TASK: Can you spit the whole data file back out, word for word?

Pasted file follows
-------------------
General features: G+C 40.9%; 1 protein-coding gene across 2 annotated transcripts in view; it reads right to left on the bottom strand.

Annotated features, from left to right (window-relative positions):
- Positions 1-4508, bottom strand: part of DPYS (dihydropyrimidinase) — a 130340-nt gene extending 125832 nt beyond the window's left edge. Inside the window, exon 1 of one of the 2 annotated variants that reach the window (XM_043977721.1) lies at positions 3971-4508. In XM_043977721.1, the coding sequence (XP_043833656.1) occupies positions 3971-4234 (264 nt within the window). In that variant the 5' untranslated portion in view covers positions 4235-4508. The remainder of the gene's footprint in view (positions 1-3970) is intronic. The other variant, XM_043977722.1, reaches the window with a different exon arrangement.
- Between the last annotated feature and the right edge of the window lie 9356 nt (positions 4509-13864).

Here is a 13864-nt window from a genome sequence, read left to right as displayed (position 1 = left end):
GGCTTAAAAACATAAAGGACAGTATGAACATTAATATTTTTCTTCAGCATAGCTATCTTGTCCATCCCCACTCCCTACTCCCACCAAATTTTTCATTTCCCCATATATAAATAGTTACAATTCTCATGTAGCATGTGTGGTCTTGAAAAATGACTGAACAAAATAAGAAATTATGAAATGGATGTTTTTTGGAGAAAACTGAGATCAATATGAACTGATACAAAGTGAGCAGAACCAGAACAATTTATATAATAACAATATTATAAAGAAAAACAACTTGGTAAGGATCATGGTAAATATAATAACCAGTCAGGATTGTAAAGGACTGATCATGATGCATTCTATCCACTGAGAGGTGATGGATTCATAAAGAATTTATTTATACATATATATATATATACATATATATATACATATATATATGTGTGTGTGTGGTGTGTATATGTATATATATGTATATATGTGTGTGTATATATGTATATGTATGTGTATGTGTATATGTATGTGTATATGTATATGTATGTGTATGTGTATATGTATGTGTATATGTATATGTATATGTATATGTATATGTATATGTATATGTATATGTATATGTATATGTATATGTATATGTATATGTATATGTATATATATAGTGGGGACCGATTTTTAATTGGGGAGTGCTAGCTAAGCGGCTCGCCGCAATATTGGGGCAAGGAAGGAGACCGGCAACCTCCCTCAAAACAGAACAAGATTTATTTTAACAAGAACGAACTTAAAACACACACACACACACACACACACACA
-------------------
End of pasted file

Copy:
General features: G+C 40.9%; 1 protein-coding gene across 2 annotated transcripts in view; it reads right to left on the bottom strand.

Annotated features, from left to right (window-relative positions):
- Positions 1-4508, bottom strand: part of DPYS (dihydropyrimidinase) — a 130340-nt gene extending 125832 nt beyond the window's left edge. Inside the window, exon 1 of one of the 2 annotated variants that reach the window (XM_043977721.1) lies at positions 3971-4508. In XM_043977721.1, the coding sequence (XP_043833656.1) occupies positions 3971-4234 (264 nt within the window). In that variant the 5' untranslated portion in view covers positions 4235-4508. The remainder of the gene's footprint in view (positions 1-3970) is intronic. The other variant, XM_043977722.1, reaches the window with a different exon arrangement.
- Between the last annotated feature and the right edge of the window lie 9356 nt (positions 4509-13864).

Here is a 13864-nt window from a genome sequence, read left to right as displayed (position 1 = left end):
GGCTTAAAAACATAAAGGACAGTATGAACATTAATATTTTTCTTCAGCATAGCTATCTTGTCCATCCCCACTCCCTACTCCCACCAAATTTTTCATTTCCCCATATATAAATAGTTACAATTCTCATGTAGCATGTGTGGTCTTGAAAAATGACTGAACAAAATAAGAAATTATGAAATGGATGTTTTTTGGAGAAAACTGAGATCAATATGAACTGATACAAAGTGAGCAGAACCAGAACAATTTATATAATAACAATATTATAAAGAAAAACAACTTGGTAAGGATCATGGTAAATATAATAACCAGTCAGGATTGTAAAGGACTGATCATGATGCATTCTATCCACTGAGAGGTGATGGATTCATAAAGAATTTATTTATACATATATATATATATACATATATATATACATATATATATGTGTGTGTGTGGTGTGTATATGTATATATATGTATATATGTGTGTGTATATATGTATATGTATGTGTATGTGTATATGTATGTGTATATGTATATGTATGTGTATGTGTATATGTATGTGTATATGTATATGTATATGTATATGTATATGTATATGTATATGTATATGTATATGTATATGTATATGTATATGTATATGTATATGTATATATATAGTGGGGACCGATTTTTAATTGGGGAGTGCTAGCTAAGCGGCTCGCCGCAATATTGGGGCAAGGAAGGAGACCGGCAACCTCCCTCAAAACAGAACAAGATTTATTTTAACAAGAACGAACTTAAAACACACACACACACACACACACACACA